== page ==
CRN In Depth: CrowdStrike CEO Kurtz Speaks To The Channel
Wade Tyler Millward, Kyle Alspach
In this edition of CRN In Depth, Kyle Alspach speaks about his interview with CrowdStrike CEO George Kurtz.
CrowdStrike CEO George Kurtz wants solution providers to understand the risks that go with trusting Microsoft security by itself.
And he views solution providers themselves as key to CrowdStrike’s future growth.
These are some of the big takeaways from CRN Senior Editor Kyle Alspach’s interview with Kurtz, online now and in print in October.
CrowdStrike CEO George Kurtz On Microsoft
In this edition of CRN In Depth, Alspach spoke with CRN Senior Associate Editor Wade Tyler Millward about his interview with Kurtz and the decisions solution providers will have to make looking ahead as customers’ demand for security tools reaches a fever pitch.
This is a transcript of their conversation.
Wade Millward: Hi, everyone. Welcome back to CRN In Depth, where we dive into a big channel story unfolding now with the reporter who covered it.
I’m Wade Millward, senior associate editor for CRN. And today I’m speaking with CRN Senior Editor Kyle Alspach about his interview with CrowdStrike CEO George Kurtz.
It’s online now and in print in October. Kyle, thanks for joining me.
Kyle Alspach: Thanks, Wade.
WM: So, Kyle, what’s your biggest takeaway from your interview with George Kurtz?
KA: My biggest takeaway from that interview for partners is that CrowdStrike is really serious about reaching SMBs.
That’s the new customer segment that they’re going after really aggressively right now. And they’re doing it primarily with the help of channel partners.
And this is a huge move just because it’s not super common for enterprise software companies to prioritize reaching SMBs. Microsoft has done it in the past, but it hasn’t necessarily been the common thing to do because it’s very difficult.
There’s a reason why many software vendors just focus on enterprises because they know there’s only so many of them out there.
And the number of SMBs out there is infinite, almost. And so CrowdStrike is making a big commitment to prioritize reaching SMBs and to do it through partners.
WM: How is CrowdStrike trying to work with more solution providers?
KA: Well, there are two major ways.
One is they just revamped their channel program for all partners. So they’re trying to find new ways to incentivize partners of all types, whether or not they’re focused on SMB, to do more with CrowdStrike.
But as far as SMB specifically, one big partnership that they’ve just signed in the past few months is with Pax8, the cloud-focused distributor. And Pax8 is going to bring CrowdStrike to tens of thousands of MSPs out there that focus on the SMB market.
And so that’s just potentially a massive way to get this product into the hands of SMBs who typically in the past really have not had access to it or or wasn’t necessarily a version that was optimized for them or affordable to them.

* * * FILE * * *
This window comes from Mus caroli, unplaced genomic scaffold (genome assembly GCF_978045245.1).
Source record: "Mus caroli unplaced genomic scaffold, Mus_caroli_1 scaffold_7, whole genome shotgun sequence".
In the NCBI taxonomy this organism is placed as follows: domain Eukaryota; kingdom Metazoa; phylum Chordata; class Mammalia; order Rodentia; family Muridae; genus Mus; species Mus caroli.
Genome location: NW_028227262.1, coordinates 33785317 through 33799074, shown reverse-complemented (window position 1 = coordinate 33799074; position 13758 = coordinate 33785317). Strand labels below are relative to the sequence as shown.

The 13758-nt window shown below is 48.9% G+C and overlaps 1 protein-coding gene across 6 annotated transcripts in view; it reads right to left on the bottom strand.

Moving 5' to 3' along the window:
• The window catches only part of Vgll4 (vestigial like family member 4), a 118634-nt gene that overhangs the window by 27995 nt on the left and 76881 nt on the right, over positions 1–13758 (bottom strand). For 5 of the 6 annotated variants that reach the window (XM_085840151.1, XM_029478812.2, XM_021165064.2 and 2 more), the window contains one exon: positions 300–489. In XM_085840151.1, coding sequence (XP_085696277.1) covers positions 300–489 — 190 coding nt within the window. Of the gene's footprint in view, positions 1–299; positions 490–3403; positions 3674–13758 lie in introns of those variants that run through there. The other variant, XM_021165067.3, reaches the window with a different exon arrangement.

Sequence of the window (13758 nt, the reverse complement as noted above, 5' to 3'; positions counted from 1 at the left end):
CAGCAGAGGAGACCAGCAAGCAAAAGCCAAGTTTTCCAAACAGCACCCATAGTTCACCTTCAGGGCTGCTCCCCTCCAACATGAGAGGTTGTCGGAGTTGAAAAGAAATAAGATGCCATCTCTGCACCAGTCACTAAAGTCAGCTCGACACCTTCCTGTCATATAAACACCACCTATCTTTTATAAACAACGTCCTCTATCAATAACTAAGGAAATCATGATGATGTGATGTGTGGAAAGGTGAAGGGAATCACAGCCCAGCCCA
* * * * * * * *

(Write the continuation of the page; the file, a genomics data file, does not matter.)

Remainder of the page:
So Pax8 and CrowdStrike are working together to do something pretty unique here. And make CrowdStrike, which has been considered to be a very effective product in especially endpoint security, which is their original focus.
But now they’ve expanded into other areas like identity security and cloud security. But overall CrowdStrike’s Falcon platform, it has just been considered to be just a very, very effective product.
And they’ve made a big difference, from what I’m told, in terms of cybersecurity at the enterprise level. And now they’re looking to do the same thing at the SMB level with the help of folks like Pax8.
WM: Well, anyone who watches CrowdStrike knows that George Kurtz is not shy about his feelings toward Microsoft. Kyle, what’s an important message for Microsoft partners based on your interview?
KA: The first thing to say just up front is that CrowdStrike and Microsoft are rivals.
They compete in endpoint security and other areas of security. So you know George Kurtz is not unbiased. But I think his big point or message: you don’t even have to worry about that aspect of it to see that Microsoft has some big cybersecurity issues.
And that it’s not just in their products or not just in their business platforms. But it’s also in their security tools. And so Microsoft Defender is their big endpoint security tool.
And from talking to George Kurtz, his point is that CrowdStrike finds that in three out of four breaches that they respond to, Microsoft Defender had been bypassed by hackers.
And so George Kurtz’s big message is that when partners are being asked to lock down security for their customers and customers just want this whole security thing to be handled for them, I think his message is, do you want to be relying on a tool like Microsoft Defender for that, that has this track record.
Or do you want something that’s got just a stronger track record for security?
WM: Yeah. Yeah. A lot of opportunity for security partners. But definitely a lot of decisions to make looking ahead.
That’s going to wrap up this episode of CRN in Depth. For more of our cybersecurity coverage, please visit crn.com. And thank you for chatting with me today, Kyle.
KA: Thanks so much.